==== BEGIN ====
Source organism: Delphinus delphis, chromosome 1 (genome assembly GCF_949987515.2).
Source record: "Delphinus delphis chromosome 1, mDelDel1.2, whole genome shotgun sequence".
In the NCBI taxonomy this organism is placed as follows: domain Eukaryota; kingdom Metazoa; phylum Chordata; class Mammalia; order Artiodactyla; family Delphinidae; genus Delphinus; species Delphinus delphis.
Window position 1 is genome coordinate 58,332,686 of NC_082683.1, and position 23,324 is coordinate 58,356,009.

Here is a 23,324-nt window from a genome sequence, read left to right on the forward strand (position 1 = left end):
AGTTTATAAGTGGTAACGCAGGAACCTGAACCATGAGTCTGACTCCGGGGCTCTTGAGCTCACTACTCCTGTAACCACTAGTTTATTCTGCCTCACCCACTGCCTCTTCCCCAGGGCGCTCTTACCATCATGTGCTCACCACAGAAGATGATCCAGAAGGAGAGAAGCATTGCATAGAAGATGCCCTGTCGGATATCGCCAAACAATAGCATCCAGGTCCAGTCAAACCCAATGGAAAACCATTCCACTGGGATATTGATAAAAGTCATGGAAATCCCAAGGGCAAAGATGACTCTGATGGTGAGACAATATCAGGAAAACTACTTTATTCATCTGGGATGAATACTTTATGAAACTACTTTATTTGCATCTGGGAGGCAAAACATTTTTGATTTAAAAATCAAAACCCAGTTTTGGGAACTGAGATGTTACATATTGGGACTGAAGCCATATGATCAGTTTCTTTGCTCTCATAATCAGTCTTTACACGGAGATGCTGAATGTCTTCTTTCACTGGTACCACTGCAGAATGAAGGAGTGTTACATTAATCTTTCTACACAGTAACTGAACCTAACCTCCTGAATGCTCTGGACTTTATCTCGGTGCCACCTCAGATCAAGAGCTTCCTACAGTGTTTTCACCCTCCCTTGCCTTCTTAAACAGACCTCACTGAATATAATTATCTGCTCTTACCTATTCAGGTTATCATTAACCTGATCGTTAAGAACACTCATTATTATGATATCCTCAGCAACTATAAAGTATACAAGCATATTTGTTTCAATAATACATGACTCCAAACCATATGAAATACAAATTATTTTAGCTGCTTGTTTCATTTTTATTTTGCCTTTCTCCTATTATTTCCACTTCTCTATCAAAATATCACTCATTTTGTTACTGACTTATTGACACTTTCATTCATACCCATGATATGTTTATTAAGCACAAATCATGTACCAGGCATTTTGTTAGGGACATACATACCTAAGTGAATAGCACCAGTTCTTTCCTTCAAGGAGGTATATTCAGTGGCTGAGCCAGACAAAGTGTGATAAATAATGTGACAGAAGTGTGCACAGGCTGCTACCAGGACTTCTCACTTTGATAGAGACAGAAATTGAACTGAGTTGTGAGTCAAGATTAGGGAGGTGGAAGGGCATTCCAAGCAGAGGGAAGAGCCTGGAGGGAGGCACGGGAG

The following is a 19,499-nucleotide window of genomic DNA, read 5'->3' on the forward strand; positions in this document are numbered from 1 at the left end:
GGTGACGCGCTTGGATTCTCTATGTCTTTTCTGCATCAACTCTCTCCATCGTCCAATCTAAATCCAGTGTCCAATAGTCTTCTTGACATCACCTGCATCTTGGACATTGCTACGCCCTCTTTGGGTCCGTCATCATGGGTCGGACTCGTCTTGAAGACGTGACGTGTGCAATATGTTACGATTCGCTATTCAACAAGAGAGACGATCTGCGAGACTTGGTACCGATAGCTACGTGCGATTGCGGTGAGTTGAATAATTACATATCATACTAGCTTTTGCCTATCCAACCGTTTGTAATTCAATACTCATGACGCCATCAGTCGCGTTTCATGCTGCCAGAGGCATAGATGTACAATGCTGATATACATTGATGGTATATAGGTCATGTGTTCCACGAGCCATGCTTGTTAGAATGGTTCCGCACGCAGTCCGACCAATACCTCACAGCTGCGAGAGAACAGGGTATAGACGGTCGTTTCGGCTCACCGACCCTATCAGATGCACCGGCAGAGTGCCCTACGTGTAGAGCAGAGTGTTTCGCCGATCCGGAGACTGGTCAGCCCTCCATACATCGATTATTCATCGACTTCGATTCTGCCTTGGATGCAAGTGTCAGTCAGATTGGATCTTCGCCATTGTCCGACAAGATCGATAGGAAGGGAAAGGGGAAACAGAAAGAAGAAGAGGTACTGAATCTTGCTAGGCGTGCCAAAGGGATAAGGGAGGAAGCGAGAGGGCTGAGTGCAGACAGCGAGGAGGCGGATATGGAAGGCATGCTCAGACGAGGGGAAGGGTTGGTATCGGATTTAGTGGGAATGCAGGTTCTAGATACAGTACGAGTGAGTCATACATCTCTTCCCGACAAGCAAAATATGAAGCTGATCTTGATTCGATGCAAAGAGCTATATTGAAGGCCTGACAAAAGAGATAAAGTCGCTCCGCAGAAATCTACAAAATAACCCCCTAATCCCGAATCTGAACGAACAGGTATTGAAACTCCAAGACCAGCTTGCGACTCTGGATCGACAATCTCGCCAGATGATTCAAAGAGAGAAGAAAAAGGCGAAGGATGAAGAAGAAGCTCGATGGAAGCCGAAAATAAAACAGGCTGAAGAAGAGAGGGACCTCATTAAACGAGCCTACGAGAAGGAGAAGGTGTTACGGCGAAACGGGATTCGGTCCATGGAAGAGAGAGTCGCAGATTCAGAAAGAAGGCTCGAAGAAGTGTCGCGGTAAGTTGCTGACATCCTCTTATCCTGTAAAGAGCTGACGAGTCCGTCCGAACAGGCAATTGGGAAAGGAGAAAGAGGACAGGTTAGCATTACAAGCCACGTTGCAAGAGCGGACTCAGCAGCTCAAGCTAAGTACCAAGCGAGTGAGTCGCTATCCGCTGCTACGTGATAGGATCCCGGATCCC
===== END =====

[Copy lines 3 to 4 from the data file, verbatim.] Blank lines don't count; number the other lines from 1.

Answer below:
In the NCBI taxonomy this organism is placed as follows: domain Eukaryota; kingdom Metazoa; phylum Chordata; class Mammalia; order Artiodactyla; family Delphinidae; genus Delphinus; species Delphinus delphis.
Window position 1 is genome coordinate 58,332,686 of NC_082683.1, and position 23,324 is coordinate 58,356,009.